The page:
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Coronavirus Impact on Business Schools – How are they tackling it

The coronavirus pandemic has impacted business schools immensely. Almost all the business school’s websites are now providing information regarding the latest updates on COVID-19 and how they are tackling it. Without a doubt, the normal operations of MBA admissions testing, events, and interviews are being disrupted, and business schools are looking for new ways to overcome these problems.

 

In this article, we discuss the impact of coronavirus on Business schools and how they are tackling it.

 

Coronavirus-Impact-on-Business-Schools

 

Before moving forward, here is a list of Coronavirus Measure taken by Top business schools:

Business School Name

Measures taken

Effective till

Chicago Booth The spring quarter classes are moved online, all events are postponed till April 15, all domestic and international travel suspended to April 15, 2020 March 10, 2020 – April 15, 2020, until further notice
Wharton University of Pennsylvania 100+ university travel and events canceled, launching new 6- week course online March 10, 2020 – April 17, 2020
Stanford GSB Has moved all courses online March 6, 2020 – Further notice
Harvard Business School  25+ events and travel suspended. All courses moved online March 23, 2020 – further notice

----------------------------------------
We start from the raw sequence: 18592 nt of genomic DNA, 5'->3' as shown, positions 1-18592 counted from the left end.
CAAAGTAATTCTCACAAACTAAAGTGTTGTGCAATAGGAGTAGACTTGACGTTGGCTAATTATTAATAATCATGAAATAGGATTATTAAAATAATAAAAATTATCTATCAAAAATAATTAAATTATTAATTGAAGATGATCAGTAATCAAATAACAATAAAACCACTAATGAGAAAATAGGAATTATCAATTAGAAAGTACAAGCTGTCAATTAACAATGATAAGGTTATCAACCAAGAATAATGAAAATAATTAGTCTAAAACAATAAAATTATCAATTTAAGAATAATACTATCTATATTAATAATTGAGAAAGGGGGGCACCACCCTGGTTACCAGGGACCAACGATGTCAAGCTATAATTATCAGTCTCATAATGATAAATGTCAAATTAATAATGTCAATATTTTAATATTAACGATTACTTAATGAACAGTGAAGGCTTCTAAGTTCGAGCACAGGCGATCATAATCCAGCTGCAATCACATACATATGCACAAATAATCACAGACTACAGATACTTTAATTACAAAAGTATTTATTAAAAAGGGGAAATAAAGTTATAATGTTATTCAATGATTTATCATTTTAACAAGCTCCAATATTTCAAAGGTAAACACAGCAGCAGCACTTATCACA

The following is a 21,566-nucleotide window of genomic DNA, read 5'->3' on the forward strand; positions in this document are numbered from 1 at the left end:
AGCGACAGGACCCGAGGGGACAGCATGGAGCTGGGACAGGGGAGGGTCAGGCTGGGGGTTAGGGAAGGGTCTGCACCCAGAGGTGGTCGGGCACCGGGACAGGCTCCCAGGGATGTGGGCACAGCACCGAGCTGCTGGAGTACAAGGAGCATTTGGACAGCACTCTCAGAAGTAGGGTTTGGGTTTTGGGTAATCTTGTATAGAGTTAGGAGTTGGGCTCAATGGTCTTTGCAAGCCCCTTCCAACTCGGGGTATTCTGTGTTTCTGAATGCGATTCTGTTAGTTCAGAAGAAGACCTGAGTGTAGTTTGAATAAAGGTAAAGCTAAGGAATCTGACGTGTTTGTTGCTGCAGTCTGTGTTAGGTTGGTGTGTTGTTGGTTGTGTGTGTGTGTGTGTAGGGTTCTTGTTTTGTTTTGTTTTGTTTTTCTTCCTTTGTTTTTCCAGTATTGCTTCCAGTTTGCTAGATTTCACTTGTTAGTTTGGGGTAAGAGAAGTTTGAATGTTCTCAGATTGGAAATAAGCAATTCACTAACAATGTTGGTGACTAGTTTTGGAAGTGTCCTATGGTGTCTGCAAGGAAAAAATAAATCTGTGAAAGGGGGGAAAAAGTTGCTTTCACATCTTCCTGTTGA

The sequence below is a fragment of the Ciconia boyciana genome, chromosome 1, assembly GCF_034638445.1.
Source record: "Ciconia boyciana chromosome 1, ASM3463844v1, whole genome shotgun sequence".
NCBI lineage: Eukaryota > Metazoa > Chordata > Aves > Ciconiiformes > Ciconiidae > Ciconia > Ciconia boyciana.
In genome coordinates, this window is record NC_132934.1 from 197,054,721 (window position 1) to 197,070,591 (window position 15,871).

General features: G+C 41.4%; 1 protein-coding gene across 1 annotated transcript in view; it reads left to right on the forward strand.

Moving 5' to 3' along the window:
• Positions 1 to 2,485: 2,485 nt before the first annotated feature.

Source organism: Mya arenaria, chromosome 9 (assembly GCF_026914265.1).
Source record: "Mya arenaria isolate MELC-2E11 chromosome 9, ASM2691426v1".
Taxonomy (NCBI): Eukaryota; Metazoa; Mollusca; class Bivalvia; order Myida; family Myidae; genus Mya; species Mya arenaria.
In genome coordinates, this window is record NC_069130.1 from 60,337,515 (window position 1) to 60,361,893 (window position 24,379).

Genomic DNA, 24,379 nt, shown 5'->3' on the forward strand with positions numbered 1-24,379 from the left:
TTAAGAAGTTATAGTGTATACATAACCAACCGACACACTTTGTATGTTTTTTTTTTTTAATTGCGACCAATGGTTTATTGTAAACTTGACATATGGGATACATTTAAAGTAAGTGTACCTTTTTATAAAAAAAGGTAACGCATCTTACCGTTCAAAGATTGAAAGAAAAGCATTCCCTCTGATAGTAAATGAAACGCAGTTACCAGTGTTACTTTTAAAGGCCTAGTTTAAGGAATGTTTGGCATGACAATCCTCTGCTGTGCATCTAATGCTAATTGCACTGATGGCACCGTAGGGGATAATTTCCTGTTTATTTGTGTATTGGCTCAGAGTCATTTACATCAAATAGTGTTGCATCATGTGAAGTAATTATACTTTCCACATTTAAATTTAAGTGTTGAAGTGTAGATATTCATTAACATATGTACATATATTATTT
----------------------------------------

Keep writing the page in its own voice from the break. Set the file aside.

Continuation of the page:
MIT Sloan Moved online for rest of the semester, all travel and events canceled March 16, 2020 – End of semester
Kellogg School of Management Spring break extended by one week, classes moved online for three weeks, 25+ events canceled March 10, 2020 – April 15, 2020
Yale School of Management  Limited travel and events are either postponed or canceled until April 15, 2020. Classes moved online March 10, 2020 – April 5, 2020
Columbia Business School  25+ travel and events canceled or postponed. Classes are moved online March 11, 2020 – further notice
Tuck School of Business  100+ events canceled or made virtual or postponed. Moving classes online from March 23, 2020. Travel restriction March 10, 2020 – April 17, 2020
Darden School of Business  International travel restriction March 8, 2020 – Further notice
UC Berkeley Hass Classes moved online. 150+ events canceled or postponed Till March 30, 2020
Duke Fuqua MBA Classes moved online from March 23, 2020, till then classes are canceled. 50+ events canceled for rest of semester, international travel restriction March 10, 2020 – Further notice
NYU STERN  Large events are discouraged, moving classes online, non-essential travel canceled March 9, 2020 – March 23, 2020
UCLA Anderson School of Management  100+ events postponed or canceled. Travel restriction and classes moved online March 11, 2020 – April 10, 2020
Michigan Ross School of Business Classes moved online till April 21, 2020. Abroad and international travel postponed. 100+ events canceled March 16, 2020 – April 21, 2020